The Brander Matthews Dramatic Museum at Columbia University, a Special Exhibition of Theater History, Opens September 30, 2005
NEW YORK, September 22, 2005 The Rare Book and Manuscript Library at Columbia University presents The Brander Matthews Dramatic Museum at Columbia University, an exhibition of theater posters, prints, photographs, puppets, masks, set models, manuscripts, books, and ephemera. Named for James Brander Matthews (1852–1929), the nation’s first professor of drama, the exhibition celebrates the history of one of the oldest theater collections in the United States. The exhibition opens to the public on September 30, 2005, in the Kempner Gallery of the Rare Book and Manuscript Library, and will remain on view until February 17, 2006.
Appointed to the Columbia College faculty in 1892, Matthews began collecting theater-related memorabilia in 1911, convinced that the only way to learn about drama was through first-hand acquaintance with artifacts, images, and texts of the theatrical past. Matthews then donated his own collection of theatrical memorabilia to the University to support the burgeoning study of world-wide theater history. He commissioned stage models representing historical periods, collected the scripts and theatrical designs of his contemporaries, gathered more than 30,000 images of actors and entertainers, and purchased masks and puppets from dealers and performers all over the world. Thanks to a generous endowment, additions to the collection were made for decades after Matthews died in 1929. The Dramatic Museum was housed in Low Library at Columbia until it was closed in 1971; since then the collection has been located in the Rare Book and Manuscript Library.
The exhibition will provide an overview of the Dramatic Museum’s collections. Among the many items on display in the Kempner Gallery, chosen to represent the scope of Matthews’ collecting, are: a five-foot tall marionette of Don Quixote designed by American puppet maker Remo Bufano in 1924 for the premiere of Manuel de Falla’s operetta El Retablo de Maese Pedro (Master Peter’s Puppet-Show); set and costume designs by Joseph Urban, James Woodman Thompson and Leslie Powell; a set of French Punch and Judy puppets purchased in Paris in 1925, including a character based on Charlie Chaplin; a manuscript of Richard Brinsley Sheridan’s School for Scandal; 19th-century armored Sicilian puppets made for folk performances of the epic poem Orlando Furioso; and costume sketches by Caspar Neher for a production of Macbeth in the early 1950s.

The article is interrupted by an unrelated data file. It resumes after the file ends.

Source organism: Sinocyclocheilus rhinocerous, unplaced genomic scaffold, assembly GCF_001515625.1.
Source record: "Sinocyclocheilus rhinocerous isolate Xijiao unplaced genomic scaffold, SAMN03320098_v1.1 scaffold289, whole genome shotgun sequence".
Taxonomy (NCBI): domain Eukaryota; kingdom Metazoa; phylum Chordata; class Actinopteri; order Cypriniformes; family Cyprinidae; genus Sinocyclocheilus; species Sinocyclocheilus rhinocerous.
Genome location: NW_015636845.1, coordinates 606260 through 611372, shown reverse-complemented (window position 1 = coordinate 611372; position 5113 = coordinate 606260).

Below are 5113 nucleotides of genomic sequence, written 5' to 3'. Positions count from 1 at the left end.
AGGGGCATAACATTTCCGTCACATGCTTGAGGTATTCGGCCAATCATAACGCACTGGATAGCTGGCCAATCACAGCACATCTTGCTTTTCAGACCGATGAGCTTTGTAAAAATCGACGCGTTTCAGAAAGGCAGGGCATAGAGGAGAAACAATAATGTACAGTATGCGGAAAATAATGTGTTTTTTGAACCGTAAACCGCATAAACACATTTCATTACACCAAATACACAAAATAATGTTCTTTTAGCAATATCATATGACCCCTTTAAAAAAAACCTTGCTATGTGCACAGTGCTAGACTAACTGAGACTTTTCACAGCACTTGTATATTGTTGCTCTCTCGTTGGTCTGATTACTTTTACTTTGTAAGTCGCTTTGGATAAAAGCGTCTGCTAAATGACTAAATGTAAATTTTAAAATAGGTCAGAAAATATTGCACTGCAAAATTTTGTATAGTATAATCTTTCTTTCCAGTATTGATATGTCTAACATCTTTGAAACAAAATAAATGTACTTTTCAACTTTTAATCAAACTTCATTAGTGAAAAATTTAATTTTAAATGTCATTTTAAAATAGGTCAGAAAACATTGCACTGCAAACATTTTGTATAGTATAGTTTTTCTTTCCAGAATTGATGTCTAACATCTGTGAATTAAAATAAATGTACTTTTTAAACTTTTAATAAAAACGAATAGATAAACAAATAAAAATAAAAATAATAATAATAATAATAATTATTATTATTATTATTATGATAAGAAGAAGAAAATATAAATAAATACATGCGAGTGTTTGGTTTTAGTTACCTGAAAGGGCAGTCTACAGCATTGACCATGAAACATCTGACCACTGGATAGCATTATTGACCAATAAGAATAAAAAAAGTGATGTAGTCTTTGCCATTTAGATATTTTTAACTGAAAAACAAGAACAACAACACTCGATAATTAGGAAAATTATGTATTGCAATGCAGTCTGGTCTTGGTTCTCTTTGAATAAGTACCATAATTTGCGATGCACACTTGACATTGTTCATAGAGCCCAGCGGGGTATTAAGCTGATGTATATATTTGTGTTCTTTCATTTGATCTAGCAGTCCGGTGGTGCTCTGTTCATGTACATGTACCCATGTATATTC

Part of an initiative designed to make the colorful but fragile objects gathered by the Museum curators once again visible to the public, the Brander Matthews Dramatic Museum exhibition follows the 2004 launch of the Joseph Urban Stage Design Project website, a rich resource for the study of the theatrical designs of this prolific and innovative artist and architect.
The Dramatic Museum will run concurrently with a smaller exhibition in the Rare Book and Manuscript Library’s West Gallery: Tennessee Williams: Portraits, Plays and Fragments of a Life. This exhibit will feature selections from the Library’s Tennessee Williams Papers, including a painting by Williams entitled “Homage to Eugene O'Neill,” manuscripts of some of Williams’s poems and plays, set designs by Boris Aronson and Jo Mielziner for productions of Williams plays, and the playwright’s Tony Award for The Rose Tattoo.
The Rare Book and Manuscript Library is located on the sixth floor of Butler Library on the Morningside campus of Columbia University. The Brander Matthews Dramatic Museum at Columbia University exhibition will be open to the public from September 30, 2005 through February 17, 2006. Hours through December 16 are: Monday, 12:00 – 7:45 p.m.; Tuesday to Friday, 9:00 a.m. – 4:45 p.m. Please visit our website for winter intersession hours.
The Dramatic Museum exhibition catalog will be on sale in the Rare Book and Manuscript Library for $15, with a $5 surcharge for mailing and handling, when necessary. It may also be ordered by e-mail: email@example.com.